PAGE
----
EXPRESS - Expression and Recognition of Irony in Multicultural Social Media
Paula Carvalho, Sílvio Moreira, Filipe Nuno Marques Pires da Silva
Abstract : The main goal of this project is to systematically analyze the expression of irony and sarcasm in social media, in a cross-lingual and multicultural perspective, aiming at its automatic detection. Automating the detection of irony and sarcasm is yet an unsolved problem. Previous efforts to achieve this aim have been limited in their approach, tending to focus on shallow textual cues indicative of ironic intent. Research has not systematically explored specific linguistic patterns and rhetorical strategies typically used to express verbal and situational irony in text. Moreover, previous studies usually consider these phenomena as a whole, instead of analyzing independently the mechanisms involved in expressing it.
This project aims to answer the following open research questions that are critical to improving irony and sarcasm detection in text mining activities:
i. In social media content, are the linguistic and extra-linguistic mechanisms used to express irony and sarcasm language-dependent? ii. To what extent does irony expression and representativeness differ across domains, geographical regions, and targets involved? iii. Which are the most representative linguistic and extra-linguistic devices used to express irony in different types of domains and topics? iv. How reliable are individuals with respect to identifying and processing ironic messages? v. Which rhetorical devices are easier to recognize, and which ones are particularly hard to detect, especially by humans not sharing the same cultural and pragmatic context? vi. Which types of approaches best suit the automatic detection of irony and sarcasm in text? Are we capable of training shallow models to learn these phenomena? Or should we explicitly explore contextual and linguistic information, using advanced NLP strategies?
The main results achieved in the scope of this project will be presented by:
- Paula Carvalho: Identifying Situational Irony in News Headlines - Sílvio Moreira: Modelling context with user embeddings for sarcasm detection in social media - Filipe Silva: Computational Detection of Irony in Textual MessagesDate: 2016-Dec-19 Time: 11:00:00 Room: 336
Algorithmic Mechanisms for Reliable Internet-based Master-Worker Computing: An Evolutionary Approach
University of Cyprus
Abstract : The need for high-performance computing and the growing use of personal computers and their capabilities, and the wide access to the Internet, have established Internet-based computing as an inexpensive alternative to supercomputers. The most popular form of Internet-based computing is volunteer computing, where computing resources are volunteered by the public to help solve (mainly) scientific problems. BOINC is a popular platform where volunteer computing projects run, such as SETI@home. Profit-seeking computation platforms, such as Amazonís Mechanical Turk, have also become popular. One of the main challenges for further exploiting the promise of such platforms is the untrustworthiness of the participating entities.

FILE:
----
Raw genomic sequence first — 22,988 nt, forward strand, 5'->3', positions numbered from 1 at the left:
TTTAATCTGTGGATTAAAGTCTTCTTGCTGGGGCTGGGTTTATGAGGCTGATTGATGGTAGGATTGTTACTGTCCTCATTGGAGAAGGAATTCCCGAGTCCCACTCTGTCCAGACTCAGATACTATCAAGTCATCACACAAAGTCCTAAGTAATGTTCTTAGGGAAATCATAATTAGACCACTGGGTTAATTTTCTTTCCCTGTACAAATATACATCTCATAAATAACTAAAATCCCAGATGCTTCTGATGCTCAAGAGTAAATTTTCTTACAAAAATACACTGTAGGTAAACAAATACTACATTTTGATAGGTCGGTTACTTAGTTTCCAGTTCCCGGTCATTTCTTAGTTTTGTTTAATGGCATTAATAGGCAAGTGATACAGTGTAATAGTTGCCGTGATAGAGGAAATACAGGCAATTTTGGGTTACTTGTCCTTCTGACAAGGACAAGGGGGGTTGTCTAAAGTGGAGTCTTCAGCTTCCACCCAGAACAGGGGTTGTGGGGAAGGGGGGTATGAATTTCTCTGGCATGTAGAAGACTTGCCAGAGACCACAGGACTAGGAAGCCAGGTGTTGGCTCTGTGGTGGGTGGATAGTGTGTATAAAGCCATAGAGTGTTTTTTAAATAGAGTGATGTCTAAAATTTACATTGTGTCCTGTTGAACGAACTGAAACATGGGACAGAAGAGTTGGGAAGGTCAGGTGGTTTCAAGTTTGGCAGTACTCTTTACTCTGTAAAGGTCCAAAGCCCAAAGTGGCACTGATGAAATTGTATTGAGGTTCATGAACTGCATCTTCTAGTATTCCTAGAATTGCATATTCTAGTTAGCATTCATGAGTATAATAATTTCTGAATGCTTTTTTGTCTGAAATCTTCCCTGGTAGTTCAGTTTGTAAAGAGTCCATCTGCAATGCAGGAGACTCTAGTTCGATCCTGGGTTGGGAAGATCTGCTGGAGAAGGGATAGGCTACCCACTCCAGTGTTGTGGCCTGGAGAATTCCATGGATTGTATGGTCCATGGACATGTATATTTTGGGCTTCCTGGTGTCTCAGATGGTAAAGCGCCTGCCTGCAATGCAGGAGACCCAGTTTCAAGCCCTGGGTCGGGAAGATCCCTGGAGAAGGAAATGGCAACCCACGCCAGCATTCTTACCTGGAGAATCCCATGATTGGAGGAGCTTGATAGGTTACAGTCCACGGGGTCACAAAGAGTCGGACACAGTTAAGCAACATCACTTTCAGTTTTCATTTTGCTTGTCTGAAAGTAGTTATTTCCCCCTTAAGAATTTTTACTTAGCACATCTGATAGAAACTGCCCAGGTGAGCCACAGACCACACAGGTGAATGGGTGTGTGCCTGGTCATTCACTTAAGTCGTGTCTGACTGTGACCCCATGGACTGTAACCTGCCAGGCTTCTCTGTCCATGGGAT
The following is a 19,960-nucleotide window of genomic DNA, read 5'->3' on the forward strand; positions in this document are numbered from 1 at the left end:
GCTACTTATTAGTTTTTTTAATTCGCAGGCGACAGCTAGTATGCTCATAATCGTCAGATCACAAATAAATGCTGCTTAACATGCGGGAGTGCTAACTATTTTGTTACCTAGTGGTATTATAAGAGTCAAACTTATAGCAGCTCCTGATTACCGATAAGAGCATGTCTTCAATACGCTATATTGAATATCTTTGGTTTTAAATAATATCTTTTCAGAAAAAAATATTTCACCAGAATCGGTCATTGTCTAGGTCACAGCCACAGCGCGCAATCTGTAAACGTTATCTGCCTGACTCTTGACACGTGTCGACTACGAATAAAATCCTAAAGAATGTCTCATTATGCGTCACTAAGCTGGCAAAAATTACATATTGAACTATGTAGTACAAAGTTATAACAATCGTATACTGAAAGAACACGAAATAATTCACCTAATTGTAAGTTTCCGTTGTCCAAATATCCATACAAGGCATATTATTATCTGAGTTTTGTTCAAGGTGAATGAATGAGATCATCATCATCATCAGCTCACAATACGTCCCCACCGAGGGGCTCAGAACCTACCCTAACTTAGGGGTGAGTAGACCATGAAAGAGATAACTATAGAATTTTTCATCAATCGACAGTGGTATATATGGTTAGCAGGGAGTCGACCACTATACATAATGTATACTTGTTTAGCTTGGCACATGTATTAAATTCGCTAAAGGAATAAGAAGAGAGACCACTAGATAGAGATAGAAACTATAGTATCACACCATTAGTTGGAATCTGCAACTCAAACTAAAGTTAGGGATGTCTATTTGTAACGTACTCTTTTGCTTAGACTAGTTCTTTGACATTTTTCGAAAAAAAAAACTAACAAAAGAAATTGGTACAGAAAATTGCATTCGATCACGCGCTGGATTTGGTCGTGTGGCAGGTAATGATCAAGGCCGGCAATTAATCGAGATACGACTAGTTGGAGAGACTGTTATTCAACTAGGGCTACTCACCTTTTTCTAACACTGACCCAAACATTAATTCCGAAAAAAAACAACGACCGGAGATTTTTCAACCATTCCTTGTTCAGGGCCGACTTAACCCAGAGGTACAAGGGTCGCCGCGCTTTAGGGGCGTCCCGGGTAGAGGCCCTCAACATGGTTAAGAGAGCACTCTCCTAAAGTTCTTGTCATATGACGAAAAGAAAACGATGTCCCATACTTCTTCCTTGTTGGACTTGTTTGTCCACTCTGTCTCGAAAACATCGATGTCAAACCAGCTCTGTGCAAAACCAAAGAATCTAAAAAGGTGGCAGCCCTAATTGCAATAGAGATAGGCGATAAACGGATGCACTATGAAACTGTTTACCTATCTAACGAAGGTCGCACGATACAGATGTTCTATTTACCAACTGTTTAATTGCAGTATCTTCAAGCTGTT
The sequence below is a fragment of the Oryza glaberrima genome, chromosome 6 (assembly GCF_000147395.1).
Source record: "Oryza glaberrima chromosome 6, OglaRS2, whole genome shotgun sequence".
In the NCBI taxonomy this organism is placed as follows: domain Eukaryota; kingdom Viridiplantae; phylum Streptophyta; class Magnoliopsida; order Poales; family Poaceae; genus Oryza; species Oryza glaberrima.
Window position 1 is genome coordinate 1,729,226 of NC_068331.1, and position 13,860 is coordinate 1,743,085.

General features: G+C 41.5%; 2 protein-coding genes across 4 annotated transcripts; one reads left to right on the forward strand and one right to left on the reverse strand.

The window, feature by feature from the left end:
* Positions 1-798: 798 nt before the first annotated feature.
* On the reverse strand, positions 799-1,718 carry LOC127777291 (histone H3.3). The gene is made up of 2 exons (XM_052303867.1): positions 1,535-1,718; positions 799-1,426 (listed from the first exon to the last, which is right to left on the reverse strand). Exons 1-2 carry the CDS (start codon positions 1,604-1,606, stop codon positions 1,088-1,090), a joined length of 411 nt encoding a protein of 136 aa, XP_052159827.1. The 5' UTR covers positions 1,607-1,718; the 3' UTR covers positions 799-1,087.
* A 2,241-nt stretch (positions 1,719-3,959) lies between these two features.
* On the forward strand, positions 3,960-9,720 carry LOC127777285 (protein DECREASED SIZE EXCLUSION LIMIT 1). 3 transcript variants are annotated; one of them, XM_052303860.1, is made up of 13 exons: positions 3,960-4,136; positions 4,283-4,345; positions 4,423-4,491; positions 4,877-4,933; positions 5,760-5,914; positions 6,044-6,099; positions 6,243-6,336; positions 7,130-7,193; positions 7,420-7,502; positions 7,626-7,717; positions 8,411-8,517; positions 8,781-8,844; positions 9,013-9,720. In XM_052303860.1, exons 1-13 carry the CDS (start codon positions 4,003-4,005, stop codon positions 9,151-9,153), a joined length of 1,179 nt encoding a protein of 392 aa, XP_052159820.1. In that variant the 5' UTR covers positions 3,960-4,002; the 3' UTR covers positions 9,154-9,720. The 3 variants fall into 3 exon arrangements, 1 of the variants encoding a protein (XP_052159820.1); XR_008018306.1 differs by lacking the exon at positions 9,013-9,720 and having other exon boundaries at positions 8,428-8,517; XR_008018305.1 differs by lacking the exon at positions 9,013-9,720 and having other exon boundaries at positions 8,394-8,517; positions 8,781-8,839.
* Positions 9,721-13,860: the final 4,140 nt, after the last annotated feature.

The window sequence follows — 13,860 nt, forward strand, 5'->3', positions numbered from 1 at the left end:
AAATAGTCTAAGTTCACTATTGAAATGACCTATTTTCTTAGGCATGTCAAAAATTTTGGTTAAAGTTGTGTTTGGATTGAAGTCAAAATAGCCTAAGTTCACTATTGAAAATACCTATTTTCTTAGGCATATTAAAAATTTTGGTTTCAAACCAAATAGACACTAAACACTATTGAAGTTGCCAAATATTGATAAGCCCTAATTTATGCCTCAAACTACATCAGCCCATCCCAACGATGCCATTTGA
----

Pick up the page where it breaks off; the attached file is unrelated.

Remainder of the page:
In this talk I will focus on Internet-based Master-Worker task computations, where a master process sends tasks, across the Internet, to worker processes to compute and return back a result. Workers, however, are not trustworthy, and might be at their best interest (or due to malice or malfunction) to report incorrect results. Through different studies, workers have been categorized as either malicious (always report an incorrect result), altruistic (always report a correct result), or rational (report whatever result maximizes their benefit). I will explain how such computations can be modeled using evolutionary dynamics and identify the conditions under which the master can reliably obtain the task results.
The talk is based on work performed jointly with Evgenia Christoforou (IMDEA Networks), Antonio Fernandez Anta (IMDEA Networks), Miguel Mosteiro (Pace Univ.) and Angel Sanchez (Univ. Carlos III de Madrid).
Bio: Chryssis Georgiou is an Associate Professor in the Department of Computer Science at the University of Cyprus. He holds a Ph.D. (December 2003) and M.Sc. (May 2002) in Computer Science & Engineering from the University of Connecticut and a B.Sc. (June 1998) in Mathematics from the University of Cyprus. His research interests span the Theory and Practice of Fault-tolerant Distributed and Parallel Computing with a focus on Algorithms and Complexity. Specific topics includeDistributed Cooperation, Distributed Storage, Information Dissemination and Algorithmic Game Theory. He has published more than 70 articles in journals and conference proceedings in his area of study and he has authored two books on Robust Distributed Cooperative Computing. He served on several Program Committees of conferences in Distributed and Parallel Computing and on the Steering Committees of DISC and PODC. In 2015 he served as the General Chair of PODC 2015 and this year he is co-chairing the Self-Stabilization Track of SSS 2017.
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Robotics for Children:From Exploratory Studies to Practical Applications
University of Tsukuba